A new horseperson needs a track to run on and they give them that. Members of this and other forums come here asking for help or giving advise. That is no different then what the clinicians are doing except they are being paid to do it. We don't learn by ourselves, we need a guide - it is too easy to get on the wrong track with a horse if we don't know how they are supposed to react. Ignorance is overcome by education. Can we learn without school? Certainly, Then why do we need it? Same answer as why the Monte Roberts' of the world are an important tool. They can give us focus, direction and sequence.

    Anyway, that is my take on it. I'm pretty much self taught and I've made a lot of mistakes that could have been avoided if I had been exposed to the clinicians earlier.
    I also agree in part with what you have posted but what about the option of spending quality time with knowledgeable horse trainers near her?

    Fledge, would you have the option to spend time with a close friend of yours who knows how to handle more problematic horses, perhaps you trainer even. You will be surprised at the large mount of knowledge you will learn without spending your kid's college funds.
    I've worked with three trainers. The first two kinda dropped the ball me, and since my horse's accident last year, I haven't gone back to the third. I would really like to work with my horses on my own, but I realize that one needs a more experienced person as well. And yes, I'd love to learn and not spend my college funds!

    I'd agree. I realized that some of the stuff that "the trainers" were teaching were stuff that I'd been already doing but hadn't realized that I was using the same principles.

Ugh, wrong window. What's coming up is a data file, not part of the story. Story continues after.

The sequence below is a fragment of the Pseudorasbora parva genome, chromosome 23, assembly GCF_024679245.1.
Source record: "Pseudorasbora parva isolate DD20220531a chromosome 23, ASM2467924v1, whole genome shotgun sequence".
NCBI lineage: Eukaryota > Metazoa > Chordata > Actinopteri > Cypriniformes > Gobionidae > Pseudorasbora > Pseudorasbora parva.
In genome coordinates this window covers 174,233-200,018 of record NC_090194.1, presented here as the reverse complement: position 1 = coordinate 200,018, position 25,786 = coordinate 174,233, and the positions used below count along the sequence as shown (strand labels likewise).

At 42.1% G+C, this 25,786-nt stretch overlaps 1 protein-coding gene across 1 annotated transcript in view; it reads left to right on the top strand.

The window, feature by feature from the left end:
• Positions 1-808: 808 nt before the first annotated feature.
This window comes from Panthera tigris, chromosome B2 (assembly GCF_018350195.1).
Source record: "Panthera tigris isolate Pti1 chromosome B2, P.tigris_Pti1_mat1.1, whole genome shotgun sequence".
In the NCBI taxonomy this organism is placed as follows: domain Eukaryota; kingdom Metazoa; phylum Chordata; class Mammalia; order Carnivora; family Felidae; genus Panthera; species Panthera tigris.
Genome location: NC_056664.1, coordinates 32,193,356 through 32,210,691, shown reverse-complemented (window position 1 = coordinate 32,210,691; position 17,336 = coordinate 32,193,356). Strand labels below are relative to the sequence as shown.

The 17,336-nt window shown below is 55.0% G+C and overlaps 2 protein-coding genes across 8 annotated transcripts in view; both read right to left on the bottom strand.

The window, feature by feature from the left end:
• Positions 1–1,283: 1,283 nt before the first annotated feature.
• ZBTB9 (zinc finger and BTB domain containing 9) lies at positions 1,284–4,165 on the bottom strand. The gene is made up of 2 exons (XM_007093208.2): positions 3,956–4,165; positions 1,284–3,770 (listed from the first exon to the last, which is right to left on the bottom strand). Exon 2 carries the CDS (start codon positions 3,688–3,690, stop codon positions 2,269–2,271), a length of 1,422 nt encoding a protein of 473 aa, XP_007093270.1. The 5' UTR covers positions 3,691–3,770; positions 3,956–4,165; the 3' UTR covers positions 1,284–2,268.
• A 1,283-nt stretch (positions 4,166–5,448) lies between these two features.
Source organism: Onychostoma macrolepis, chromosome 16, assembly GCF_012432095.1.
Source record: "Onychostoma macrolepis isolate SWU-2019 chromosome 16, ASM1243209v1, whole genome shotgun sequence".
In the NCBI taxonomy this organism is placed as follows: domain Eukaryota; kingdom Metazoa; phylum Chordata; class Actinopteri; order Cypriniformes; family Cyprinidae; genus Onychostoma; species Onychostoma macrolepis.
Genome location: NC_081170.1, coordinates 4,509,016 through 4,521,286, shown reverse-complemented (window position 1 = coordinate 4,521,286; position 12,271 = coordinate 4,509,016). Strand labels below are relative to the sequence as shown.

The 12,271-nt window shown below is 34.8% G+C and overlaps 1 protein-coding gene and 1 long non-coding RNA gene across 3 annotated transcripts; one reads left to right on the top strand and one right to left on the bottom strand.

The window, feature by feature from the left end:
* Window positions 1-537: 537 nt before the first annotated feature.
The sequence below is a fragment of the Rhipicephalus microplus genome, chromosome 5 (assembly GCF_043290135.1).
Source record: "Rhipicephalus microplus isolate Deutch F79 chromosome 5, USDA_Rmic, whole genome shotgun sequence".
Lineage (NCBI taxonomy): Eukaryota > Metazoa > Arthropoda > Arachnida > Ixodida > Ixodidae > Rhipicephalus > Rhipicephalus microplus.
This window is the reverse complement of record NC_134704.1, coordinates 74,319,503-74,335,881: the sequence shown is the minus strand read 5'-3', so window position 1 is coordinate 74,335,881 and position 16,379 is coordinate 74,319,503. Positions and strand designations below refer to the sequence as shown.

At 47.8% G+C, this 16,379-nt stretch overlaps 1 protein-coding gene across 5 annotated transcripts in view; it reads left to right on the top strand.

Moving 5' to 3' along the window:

But I also learned that sometimes you can't mix trainer's lessons. I confused my poor gelding by mixing and matching. Thankfully I realized it before I did any damage. So, I guess that's how I learn, just experience. :)

    So, how did you guys teach yourselves? Videocamera? Trainers? Books?

    And yes, I'd agree again, I do get annoyed with how the trainers try to advertise themselves.
         
        07-23-2008, 08:26 PM
      #19
    Green Broke
    I learned most of what I know from my Grandpa. I read every piece of literature I could on horses and picked and chose which worked for me.

    So, you can mix and match, but you need to make sure you understand what you are doing before you apply it to the horse. If you are not sure, you'll definitely send mixed messages.
         
        07-23-2008, 08:56 PM
      #20
    Trained
    I thought I knew what I was doing when we purchased our horses. Turns out I needed direction to go along with what I thought I knew. I have been able to follow John Lyons really easily. He makes sence to me. I have attended a clinic and although he has products available he didn't push them. He was there to teach. He made sure that we (the audience) understood what he was saying. I have bought 2 books of his. ($30total) They have helped tremendously. I don't have a good trainer available to me or affordable at the moment either. I would recommend John Lyons but I feel you have to find a clinician that makes sence to you. I think that a lot of horsemanship is common sence and a basic understanding of the animal.